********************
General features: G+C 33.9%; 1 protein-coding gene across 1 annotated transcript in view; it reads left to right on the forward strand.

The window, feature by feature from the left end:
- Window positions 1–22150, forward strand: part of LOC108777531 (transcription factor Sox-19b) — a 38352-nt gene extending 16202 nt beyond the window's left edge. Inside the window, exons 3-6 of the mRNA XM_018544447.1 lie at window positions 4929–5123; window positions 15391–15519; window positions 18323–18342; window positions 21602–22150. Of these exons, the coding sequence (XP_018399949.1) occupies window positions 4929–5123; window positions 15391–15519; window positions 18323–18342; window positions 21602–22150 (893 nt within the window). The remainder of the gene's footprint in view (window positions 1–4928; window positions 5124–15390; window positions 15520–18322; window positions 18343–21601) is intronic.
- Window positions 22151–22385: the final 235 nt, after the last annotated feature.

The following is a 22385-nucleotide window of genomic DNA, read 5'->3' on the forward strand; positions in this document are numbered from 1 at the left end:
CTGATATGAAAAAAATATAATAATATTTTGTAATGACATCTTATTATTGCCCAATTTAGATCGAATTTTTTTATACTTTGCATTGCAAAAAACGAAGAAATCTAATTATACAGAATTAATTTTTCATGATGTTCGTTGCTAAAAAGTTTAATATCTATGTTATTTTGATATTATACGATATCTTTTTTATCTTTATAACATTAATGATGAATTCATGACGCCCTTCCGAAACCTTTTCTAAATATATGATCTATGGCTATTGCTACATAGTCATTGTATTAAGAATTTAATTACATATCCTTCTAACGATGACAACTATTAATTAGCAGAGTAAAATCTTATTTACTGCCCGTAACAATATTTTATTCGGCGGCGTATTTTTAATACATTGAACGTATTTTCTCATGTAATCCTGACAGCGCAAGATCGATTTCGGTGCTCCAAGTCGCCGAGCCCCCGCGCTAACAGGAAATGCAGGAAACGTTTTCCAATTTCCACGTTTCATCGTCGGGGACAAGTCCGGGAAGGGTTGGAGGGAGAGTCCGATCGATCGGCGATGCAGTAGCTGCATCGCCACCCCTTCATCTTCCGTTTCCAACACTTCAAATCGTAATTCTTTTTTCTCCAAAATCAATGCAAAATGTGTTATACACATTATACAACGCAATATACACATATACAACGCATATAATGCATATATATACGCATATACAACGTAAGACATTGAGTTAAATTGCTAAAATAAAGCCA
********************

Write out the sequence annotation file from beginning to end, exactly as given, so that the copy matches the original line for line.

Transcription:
General features: G+C 33.9%; 1 protein-coding gene across 1 annotated transcript in view; it reads left to right on the forward strand.

The window, feature by feature from the left end:
- Window positions 1–22150, forward strand: part of LOC108777531 (transcription factor Sox-19b) — a 38352-nt gene extending 16202 nt beyond the window's left edge. Inside the window, exons 3-6 of the mRNA XM_018544447.1 lie at window positions 4929–5123; window positions 15391–15519; window positions 18323–18342; window positions 21602–22150. Of these exons, the coding sequence (XP_018399949.1) occupies window positions 4929–5123; window positions 15391–15519; window positions 18323–18342; window positions 21602–22150 (893 nt within the window). The remainder of the gene's footprint in view (window positions 1–4928; window positions 5124–15390; window positions 15520–18322; window positions 18343–21601) is intronic.
- Window positions 22151–22385: the final 235 nt, after the last annotated feature.

The following is a 22385-nucleotide window of genomic DNA, read 5'->3' on the forward strand; positions in this document are numbered from 1 at the left end:
CTGATATGAAAAAAATATAATAATATTTTGTAATGACATCTTATTATTGCCCAATTTAGATCGAATTTTTTTATACTTTGCATTGCAAAAAACGAAGAAATCTAATTATACAGAATTAATTTTTCATGATGTTCGTTGCTAAAAAGTTTAATATCTATGTTATTTTGATATTATACGATATCTTTTTTATCTTTATAACATTAATGATGAATTCATGACGCCCTTCCGAAACCTTTTCTAAATATATGATCTATGGCTATTGCTACATAGTCATTGTATTAAGAATTTAATTACATATCCTTCTAACGATGACAACTATTAATTAGCAGAGTAAAATCTTATTTACTGCCCGTAACAATATTTTATTCGGCGGCGTATTTTTAATACATTGAACGTATTTTCTCATGTAATCCTGACAGCGCAAGATCGATTTCGGTGCTCCAAGTCGCCGAGCCCCCGCGCTAACAGGAAATGCAGGAAACGTTTTCCAATTTCCACGTTTCATCGTCGGGGACAAGTCCGGGAAGGGTTGGAGGGAGAGTCCGATCGATCGGCGATGCAGTAGCTGCATCGCCACCCCTTCATCTTCCGTTTCCAACACTTCAAATCGTAATTCTTTTTTCTCCAAAATCAATGCAAAATGTGTTATACACATTATACAACGCAATATACACATATACAACGCATATAATGCATATATATACGCATATACAACGTAAGACATTGAGTTAAATTGCTAAAATAAAGCCA